“Ah! If nations could only agree to employ their resources to perfect agriculture and improve transportation, and to bring all their girl children a good education, what an explosion of happiness there would be on earth!” Rosa Bonheur said and I couldn’t agree more… She was a formidable lady and I like her! https://www.quotetab.com/quote/by-rosa-bonheur/ah-if-nations-could-only-agree-to-employ-their-resources-to-perfect-agriculture
Rosa Bonheur was a lucky, talented lady! Her progressive painter father, Oscar-Raymond Bonheur, trained her to become a commercially successful painter and a spirited woman of staunch belief in women’s equality. “To my father’s doctrines, I owe my great and glorious ambition for the sex to which I proudly belong and whose independence I will defend until my dying day.” She was the oldest of four children, two girls and two boys, born to a pianist mother, who patiently and ingeniously taught her reluctant daughter how to read and write. Sophie Bonheur, Rosa’s mother noticed how reluctant her spirited daughter was to do her homework and how enthusiastic she was to draw. As the artist recalled ‘…One day she had a bright idea…She told me to draw an ass opposite the A and a cow opposite the C and so on…’ Rosa not only learnt how to read and write but, but inspired by her mother’s teaching method, she developed a lasting love and deep understanding of animals. https://www.theartstory.org/artist/bonheur-rosa/life-and-legacy/
Rosa’s formal education started at a boarding school run by Mme. Gilbert, but “…The Gilberts refused to harbour… such a noisy creature as I and sent me back home in disgrace…my tomboy manners had an unfortunate influence on my companions, who soon grew turbulent… ” Her father decided to take charge. She was 13 years old when Rosa started working at her father’s Studio first training to do pencil drawings of plaster casts and engravings, later still life paintings working from nature, landscapes, animals, and birds. Finally, she was sent to study painting and sculpture at the Louvre, the youngest of all students as she was only 14 years old.
In 1841 Bonheur exhibited at the Paris Salon for the first time. By 1843 she was successful and selling her paintings regularly so much so that she was able to travel the country for inspiration and more paintings of French landscapes and animal studies. At the 1848 Salon Rosa Bonheur was awarded a gold medal, and the French government commissioned her to paint Ploughing in Nevers, exhibited at the 1849 Salon, to honour the age-old tradition of field ploughing by animal power. https://www.khanacademy.org/humanities/becoming-modern/avant-garde-france/realism/v/rosa-bonheur-plowing-in-the-nivernais-1849 and https://www.musee-orsay.fr/en/collections/works-in-focus/painting/commentaire_id/ploughing-in-nevers-2040.html?tx_commentaire_pi1%5BpidLi%5D=509&tx_commentaire_pi1%5Bfrom%5D=841&cHash=60f905d6af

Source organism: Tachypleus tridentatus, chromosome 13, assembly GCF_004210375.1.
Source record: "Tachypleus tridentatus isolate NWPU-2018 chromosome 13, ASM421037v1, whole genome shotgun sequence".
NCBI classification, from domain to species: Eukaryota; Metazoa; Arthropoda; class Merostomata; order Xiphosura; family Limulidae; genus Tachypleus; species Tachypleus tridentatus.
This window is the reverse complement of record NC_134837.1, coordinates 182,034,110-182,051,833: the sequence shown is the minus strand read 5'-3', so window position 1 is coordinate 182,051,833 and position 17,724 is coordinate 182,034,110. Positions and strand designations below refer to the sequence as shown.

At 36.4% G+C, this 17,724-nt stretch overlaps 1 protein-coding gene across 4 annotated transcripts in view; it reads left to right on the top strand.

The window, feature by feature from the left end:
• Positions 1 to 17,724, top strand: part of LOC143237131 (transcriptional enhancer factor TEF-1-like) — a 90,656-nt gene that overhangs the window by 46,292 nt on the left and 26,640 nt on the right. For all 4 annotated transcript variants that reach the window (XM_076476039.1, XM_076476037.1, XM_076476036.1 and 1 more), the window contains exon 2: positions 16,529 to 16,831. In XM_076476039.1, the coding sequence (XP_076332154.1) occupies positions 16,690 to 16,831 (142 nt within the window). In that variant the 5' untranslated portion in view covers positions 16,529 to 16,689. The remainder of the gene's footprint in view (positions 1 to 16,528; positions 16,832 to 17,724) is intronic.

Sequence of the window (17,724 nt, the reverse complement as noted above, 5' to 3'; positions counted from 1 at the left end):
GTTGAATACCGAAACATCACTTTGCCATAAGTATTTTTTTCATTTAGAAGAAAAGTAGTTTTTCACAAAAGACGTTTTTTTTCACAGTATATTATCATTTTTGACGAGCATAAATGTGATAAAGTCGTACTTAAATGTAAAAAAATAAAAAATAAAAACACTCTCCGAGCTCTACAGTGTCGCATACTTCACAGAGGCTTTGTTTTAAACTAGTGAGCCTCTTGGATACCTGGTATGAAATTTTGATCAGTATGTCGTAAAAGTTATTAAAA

Bonheur’s most famous painting was accomplished in 1855. Titled The Horse Fair, it is monumental in size and shows the famous horse market in Paris, on the tree-lined Boulevard de l’Hôpital, near the asylum of Salpêtrière, where Rosa Bonheur, dressed as a man by special police permission, sketched, preparing the painting, twice a week, from the summer of 1850 to the end of 1851. Rosalia Shriver writes that “When (the painting) was finally finished and exhibited at the Salon of 1853, its creator was only 31 years old. Yet no other woman had ever achieved a work of such force and brilliance, and no other animal painter had produced a work of such size.” Bonheur herself said that when she paints horses her “…dream is to show the fire which comes out of the horses’ nostrils; the dust which rises from their hooves. I want this to be an infernal waltz.” https://www.metmuseum.org/art/collection/search/435702 and Rosalia Shriver, Rosa Bonheur: With a Checklist of Works in American Collections, Art Alliance Press, Philadelphia 1982
The original version of the The Horse Fair is part of the collection, and proudly exhibited, in the Metropolitan Museum of Art in New York along with two small studies of the painting on paper. The Albright-Knox Art Gallery has also a small oil on canvas study. Finally, a reduced version of the painting, dating in 1855, is exhibited in the London National Gallery of the United Kingdom, where Bonheur was highly successful , more so than in France. Interestingly, Bonheur’s fame and popularity in Britain led to a meeting with the Queen of England who, along with many of her countrymen appreciated Bonheur’s sentimental approach to landscape and rendering of animals. https://mymodernmet.com/rosa-bonheur-facts/
For a RWAP (RWAP stands for Research-Writing-Art-Project) student Activity, please… check HERE!
“Art is a tyrant. It demands heart, brain, soul, body. The entireness of the votary. Nothing less will win its highest favor. I wed art. It is my husband, my world, my life dream, the air I breathe. I know nothing else, feel nothing else, think nothing else.” https://www.quotetab.com/quotes/by-rosa-bonheur